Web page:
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Effect of load positioning on the kinematics and kinetics of weighted vertical jumps.
MedLine Citation:
PMID:  22446664     Owner:  NLM     Status:  In-Data-Review    
Abstract/OtherAbstract:
ABSTRACT: Swinton, PA, Stewart, AD, Lloyd, R, Agouris, I, and Keogh, JWL. Effect of load positioning on the kinematics and kinetics of weighted vertical jumps. J Strength Cond Res 26(4): 906-913, 2012-One of the most popular exercises for developing lower-body muscular power is the weighted vertical jump. The present study sought to examine the effect of altering the position of the external load on the kinematics and kinetics of the movement. Twenty-nine resistance-trained rugby union athletes performed maximal effort jumps with 0, 20, 40, and 60% of their squat 1 repetition maximum (1RM) with the load positioned (a) on the posterior aspect of the shoulder using a straight barbell and (b) at arms' length using a hexagonal barbell. Kinematic and kinetic variables were calculated through integration of the vertical ground reaction force data using a forward dynamics approach. Performance of the hexagonal barbell jump resulted in significantly (p < 0.05) greater values for jump height, peak force, peak power, and peak rate of force development compared with the straight barbell jump. Significantly (p < 0.05) greater peak power was produced during the unloaded jump compared with all trials where the external load was positioned on the shoulder. In contrast, significantly (p < 0.05) greater peak power was produced when using the hexagonal barbell combined with a load of 20% 1RM compared with all other conditions investigated. The results suggest that weighted vertical jumps should be performed with the external load positioned at arms' length rather than on the shoulder when attempting to improve lower-body muscular performance.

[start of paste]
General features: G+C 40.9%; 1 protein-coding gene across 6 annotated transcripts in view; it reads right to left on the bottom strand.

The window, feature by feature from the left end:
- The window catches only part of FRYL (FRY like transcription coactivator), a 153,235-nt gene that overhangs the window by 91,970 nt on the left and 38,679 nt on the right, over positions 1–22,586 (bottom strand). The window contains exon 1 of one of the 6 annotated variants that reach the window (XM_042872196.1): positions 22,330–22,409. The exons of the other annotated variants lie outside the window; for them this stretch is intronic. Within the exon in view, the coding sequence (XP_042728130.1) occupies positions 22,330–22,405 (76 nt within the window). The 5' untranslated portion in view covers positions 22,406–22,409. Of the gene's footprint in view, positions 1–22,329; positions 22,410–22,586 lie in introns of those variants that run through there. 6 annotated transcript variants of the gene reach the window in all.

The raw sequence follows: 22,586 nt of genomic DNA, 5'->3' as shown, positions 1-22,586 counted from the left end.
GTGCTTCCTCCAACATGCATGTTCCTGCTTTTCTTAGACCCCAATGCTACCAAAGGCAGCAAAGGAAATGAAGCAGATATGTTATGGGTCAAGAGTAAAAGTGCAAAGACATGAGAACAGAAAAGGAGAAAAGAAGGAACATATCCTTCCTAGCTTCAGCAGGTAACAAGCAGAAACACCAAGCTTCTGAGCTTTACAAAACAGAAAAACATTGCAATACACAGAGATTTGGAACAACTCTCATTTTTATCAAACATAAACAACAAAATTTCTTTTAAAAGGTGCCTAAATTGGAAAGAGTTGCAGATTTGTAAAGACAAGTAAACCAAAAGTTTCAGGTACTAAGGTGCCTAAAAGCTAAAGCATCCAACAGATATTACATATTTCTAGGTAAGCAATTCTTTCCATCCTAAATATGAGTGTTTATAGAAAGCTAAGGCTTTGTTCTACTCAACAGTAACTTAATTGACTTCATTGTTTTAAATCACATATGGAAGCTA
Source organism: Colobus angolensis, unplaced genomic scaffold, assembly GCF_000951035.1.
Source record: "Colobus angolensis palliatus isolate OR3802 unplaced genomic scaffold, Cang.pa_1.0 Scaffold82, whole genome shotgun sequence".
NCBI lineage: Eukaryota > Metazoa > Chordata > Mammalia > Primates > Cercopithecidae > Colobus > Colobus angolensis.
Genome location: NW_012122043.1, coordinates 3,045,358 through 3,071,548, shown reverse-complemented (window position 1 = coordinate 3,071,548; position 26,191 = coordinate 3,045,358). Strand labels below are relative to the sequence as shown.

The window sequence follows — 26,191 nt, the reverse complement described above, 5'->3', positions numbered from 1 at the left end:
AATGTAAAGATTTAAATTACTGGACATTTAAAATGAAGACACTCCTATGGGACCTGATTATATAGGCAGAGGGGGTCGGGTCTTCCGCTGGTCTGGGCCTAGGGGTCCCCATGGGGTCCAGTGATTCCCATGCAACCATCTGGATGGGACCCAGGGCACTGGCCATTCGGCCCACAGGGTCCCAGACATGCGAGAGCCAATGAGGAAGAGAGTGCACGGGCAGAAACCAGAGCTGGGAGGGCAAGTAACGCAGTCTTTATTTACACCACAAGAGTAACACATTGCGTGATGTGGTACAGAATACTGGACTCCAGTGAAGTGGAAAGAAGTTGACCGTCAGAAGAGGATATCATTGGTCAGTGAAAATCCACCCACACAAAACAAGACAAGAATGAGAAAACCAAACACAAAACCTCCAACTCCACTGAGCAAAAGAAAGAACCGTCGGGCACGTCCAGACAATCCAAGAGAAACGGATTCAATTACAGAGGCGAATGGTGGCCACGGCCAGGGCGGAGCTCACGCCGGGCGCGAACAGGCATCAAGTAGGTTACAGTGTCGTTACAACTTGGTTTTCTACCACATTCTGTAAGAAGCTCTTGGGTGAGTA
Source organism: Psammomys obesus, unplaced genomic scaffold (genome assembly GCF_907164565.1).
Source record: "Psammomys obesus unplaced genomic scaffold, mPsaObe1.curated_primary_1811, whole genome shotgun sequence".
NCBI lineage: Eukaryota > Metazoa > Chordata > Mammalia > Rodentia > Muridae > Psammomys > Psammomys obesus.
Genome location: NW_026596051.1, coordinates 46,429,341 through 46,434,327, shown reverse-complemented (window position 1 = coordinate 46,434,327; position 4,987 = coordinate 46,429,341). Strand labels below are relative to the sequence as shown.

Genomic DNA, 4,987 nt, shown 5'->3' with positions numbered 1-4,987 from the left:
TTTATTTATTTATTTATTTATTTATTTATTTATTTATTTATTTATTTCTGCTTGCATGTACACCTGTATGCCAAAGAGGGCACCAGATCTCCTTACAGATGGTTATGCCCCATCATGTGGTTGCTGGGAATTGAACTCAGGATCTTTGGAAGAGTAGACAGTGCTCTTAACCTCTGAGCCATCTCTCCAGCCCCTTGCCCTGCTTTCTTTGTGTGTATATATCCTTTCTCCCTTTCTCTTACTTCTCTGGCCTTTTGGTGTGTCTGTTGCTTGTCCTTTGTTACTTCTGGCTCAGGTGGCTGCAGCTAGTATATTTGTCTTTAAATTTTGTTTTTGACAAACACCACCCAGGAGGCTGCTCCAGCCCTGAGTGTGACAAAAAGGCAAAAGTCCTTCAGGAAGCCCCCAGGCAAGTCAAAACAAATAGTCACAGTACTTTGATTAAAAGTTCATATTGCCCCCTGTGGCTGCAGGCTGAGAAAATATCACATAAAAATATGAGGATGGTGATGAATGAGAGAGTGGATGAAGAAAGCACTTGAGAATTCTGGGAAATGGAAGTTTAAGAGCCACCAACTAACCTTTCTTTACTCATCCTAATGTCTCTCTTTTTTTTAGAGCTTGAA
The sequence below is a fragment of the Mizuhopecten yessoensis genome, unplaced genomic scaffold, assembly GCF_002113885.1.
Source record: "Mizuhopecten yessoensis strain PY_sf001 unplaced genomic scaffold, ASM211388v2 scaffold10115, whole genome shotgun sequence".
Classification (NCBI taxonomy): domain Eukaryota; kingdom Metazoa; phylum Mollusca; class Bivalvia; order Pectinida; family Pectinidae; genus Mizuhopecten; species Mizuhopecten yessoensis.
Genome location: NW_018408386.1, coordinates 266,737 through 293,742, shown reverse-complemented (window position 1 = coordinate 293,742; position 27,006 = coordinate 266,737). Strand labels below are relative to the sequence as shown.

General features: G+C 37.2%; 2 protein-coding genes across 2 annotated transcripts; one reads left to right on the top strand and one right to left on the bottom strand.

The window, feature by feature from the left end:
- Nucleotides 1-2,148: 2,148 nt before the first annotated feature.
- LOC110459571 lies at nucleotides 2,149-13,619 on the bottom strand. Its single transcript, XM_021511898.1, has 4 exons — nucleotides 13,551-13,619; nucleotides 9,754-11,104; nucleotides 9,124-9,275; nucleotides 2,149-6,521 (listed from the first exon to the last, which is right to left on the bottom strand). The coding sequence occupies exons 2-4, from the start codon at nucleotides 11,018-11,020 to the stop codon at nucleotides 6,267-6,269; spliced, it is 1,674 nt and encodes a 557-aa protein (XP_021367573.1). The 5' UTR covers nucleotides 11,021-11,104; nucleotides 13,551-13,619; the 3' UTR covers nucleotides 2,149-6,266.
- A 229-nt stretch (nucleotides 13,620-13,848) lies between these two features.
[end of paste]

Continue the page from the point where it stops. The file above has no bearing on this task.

Authors:
Paul A Swinton; Arthur D Stewart; Ray Lloyd; Ioannis Agouris; Justin W L Keogh
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Publication Detail:
Type:  Journal Article    
Journal Detail:
Title:  Journal of strength and conditioning research / National Strength & Conditioning Association     Volume:  26     ISSN:  1533-4287     ISO Abbreviation:  J Strength Cond Res     Publication Date:  2012 Apr 
Date Detail:
Created Date:  2012-03-26     Completed Date:  -     Revised Date:  -    
Medline Journal Info:
Nlm Unique ID:  9415084     Medline TA:  J Strength Cond Res     Country:  United States    
Other Details:
Languages:  eng     Pagination:  906-13     Citation Subset:  IM    
Affiliation:
1School of Health Sciences, Robert Gordon University, Aberdeen, United Kingdom 2Center for Obesity Research and Epidemiology, Robert Gordon University, Aberdeen, United Kingdom 3School of Social and Health Sciences, University of Abertay, Dundee, United Kingdom 4Institute of Sport and Recreation Research New Zealand, School of Sport and Recreation, AUT University, Auckland, New Zealand.
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